Core Concepts - Planning Basics
Starting to plan and formulate a programme should begin once initial approvals and assessments are in place. The planning cycle should be oriented around certain basic elements, and carefully coordinated with strategies that may be issued by the EMB. Of course, in some contexts an EMB needs to be established first, in which case planning and formulation need to begin at this stage. Also, a sustainability and cost-effectiveness lens is key in the design and provision of electoral assistance. The Report of the Secretary-General in 2009 emphasizes this point.
Steps in the cycle
The standard planning cycle includes:
Developing these takes place over three phases:
First, stakeholders should meet to analyse the recommendations of any recent assessment missions—including the DPA/EAD needs assessment mission, bilateral and multilateral assessments, and those done by international and domestic NGOs. The analysis should include a review of the existing electoral conditions and starting points for assistance.
Second, stakeholders should determine where they want to be not only by the time of the election but years beyond. The results from such analysis become the immediate outputs and the longer-term outcomes of the project(s), respectively. It is better to formulate the outcomes first, followed by the outputs, and then the activities and inputs, in a reductive approach.
Third, stakeholders should list the strategies or activities needed to reach the outcomes and outputs. Some activities or strategies may serve both.
For more, see the Review of Basic Phases in Planning. Also see Handbook on Planning, Monitoring and Evaluating for Development Results, RBM in UNDP: Selecting Indicators, Measuring Capacity and How to Prepare an UNDAF: Part (II) for identification of concrete project impacts, outcomes, outputs and indicators.
Elements of electoral assistance plans
At a minimum, electoral plans should include the following elements:
A strategic plan for electoral assistance takes both external and internal UNDP factors into consideration and is a key input for an eventual programme document. A strengths, weaknesses, opportunities and threats, or SWOT, analysis may be beneficial. But beyond this, it is important to specify what should be done, including to address the weaknesses and threats, while protecting and building upon the strengths and the opportunities. Any lessons learned from previous electoral assistance experiences should be taken into account.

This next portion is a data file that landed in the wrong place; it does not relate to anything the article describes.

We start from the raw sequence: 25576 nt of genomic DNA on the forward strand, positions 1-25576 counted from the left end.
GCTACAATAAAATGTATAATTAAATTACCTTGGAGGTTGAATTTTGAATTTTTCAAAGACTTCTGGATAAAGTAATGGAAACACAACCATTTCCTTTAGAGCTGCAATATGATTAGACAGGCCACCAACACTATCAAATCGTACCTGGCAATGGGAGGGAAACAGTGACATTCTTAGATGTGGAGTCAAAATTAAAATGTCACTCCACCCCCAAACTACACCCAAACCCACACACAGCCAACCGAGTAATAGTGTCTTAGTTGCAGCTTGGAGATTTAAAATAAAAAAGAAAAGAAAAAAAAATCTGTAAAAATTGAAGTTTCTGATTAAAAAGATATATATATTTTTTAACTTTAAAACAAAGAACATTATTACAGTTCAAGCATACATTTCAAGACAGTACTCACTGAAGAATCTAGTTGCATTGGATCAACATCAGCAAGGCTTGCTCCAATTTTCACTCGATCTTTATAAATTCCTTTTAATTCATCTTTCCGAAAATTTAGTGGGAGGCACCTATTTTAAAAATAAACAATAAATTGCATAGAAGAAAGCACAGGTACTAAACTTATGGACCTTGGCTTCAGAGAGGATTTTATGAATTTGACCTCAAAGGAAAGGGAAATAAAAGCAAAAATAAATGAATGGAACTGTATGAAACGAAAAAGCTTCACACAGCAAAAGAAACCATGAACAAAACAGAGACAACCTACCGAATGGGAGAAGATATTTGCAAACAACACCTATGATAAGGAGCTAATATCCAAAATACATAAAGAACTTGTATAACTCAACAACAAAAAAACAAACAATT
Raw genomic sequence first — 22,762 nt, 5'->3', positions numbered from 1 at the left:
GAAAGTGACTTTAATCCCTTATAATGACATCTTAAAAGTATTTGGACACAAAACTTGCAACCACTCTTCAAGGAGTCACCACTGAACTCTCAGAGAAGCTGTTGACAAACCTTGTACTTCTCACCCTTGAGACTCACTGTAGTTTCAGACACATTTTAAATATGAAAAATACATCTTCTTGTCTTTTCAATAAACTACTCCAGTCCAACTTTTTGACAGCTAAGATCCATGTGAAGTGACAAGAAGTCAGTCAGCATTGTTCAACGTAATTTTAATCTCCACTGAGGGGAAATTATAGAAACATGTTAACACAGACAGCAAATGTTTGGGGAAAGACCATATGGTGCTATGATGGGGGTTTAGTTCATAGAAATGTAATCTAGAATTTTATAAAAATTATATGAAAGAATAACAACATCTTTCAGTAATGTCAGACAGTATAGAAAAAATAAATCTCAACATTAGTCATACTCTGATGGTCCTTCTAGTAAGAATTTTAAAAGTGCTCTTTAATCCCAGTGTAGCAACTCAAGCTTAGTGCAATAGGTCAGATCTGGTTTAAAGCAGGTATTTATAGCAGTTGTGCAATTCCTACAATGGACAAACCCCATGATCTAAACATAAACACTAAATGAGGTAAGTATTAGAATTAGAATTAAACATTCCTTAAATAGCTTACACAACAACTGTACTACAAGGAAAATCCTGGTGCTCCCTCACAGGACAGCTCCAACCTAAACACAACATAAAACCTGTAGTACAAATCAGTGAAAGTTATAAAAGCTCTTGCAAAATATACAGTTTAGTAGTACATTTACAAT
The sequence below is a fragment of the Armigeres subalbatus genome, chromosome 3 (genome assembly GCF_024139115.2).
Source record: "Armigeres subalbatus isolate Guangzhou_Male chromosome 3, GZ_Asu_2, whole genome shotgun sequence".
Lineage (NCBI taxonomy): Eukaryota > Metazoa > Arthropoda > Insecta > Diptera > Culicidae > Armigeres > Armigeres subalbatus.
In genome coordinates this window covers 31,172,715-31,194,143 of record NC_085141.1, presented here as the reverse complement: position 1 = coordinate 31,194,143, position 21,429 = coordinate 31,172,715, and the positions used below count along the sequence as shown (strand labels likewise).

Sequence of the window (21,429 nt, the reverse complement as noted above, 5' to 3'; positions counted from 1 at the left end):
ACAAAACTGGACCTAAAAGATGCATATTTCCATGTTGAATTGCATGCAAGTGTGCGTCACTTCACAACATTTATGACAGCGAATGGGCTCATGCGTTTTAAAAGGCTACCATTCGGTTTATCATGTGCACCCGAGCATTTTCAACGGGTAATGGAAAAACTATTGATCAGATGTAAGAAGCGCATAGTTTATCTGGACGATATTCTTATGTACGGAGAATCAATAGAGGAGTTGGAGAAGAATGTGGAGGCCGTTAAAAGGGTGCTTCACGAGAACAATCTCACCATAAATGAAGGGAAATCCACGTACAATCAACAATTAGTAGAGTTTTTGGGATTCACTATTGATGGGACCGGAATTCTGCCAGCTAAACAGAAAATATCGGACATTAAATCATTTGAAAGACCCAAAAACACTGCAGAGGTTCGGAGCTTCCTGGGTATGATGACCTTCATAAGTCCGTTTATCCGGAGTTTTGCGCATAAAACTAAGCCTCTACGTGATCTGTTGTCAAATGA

See also the Checklist of Considerations and Challenges for a Good Project Design, and UNDP and Electoral Assistance - 10 years of experience. It may also be useful to review the sections of this Toolkit on capacity assessment, risk assessment and internal UNDP assessment.
Monitoring and evaluation mechanisms should be built into project planning from the start. See Key Evaluation Considerations in the Project Design and Implementation of Electoral Assistance Projects as well as Handbook on Planning Monitoring and Evaluating for Development Results.
Coordinating strategies with the EMB
The national counterpart, generally the EMB, should have a strategic plan for a multi-year period, which includes election events. Ideally, this is in place before any UN assistance project is designed although as noted above sometimes neither an EMB nor a strategic plan is in place when the UN begins to provide support. UN support can then work within this framework to ensure that assistance meets national needs. Planning should carefully consider the EMB’s internal capacity to manage the electoral process. If additional staff and/or temporary consultants are needed, they should be hired immediately. See also Sample TORs for recruitment of staff and/or consultants.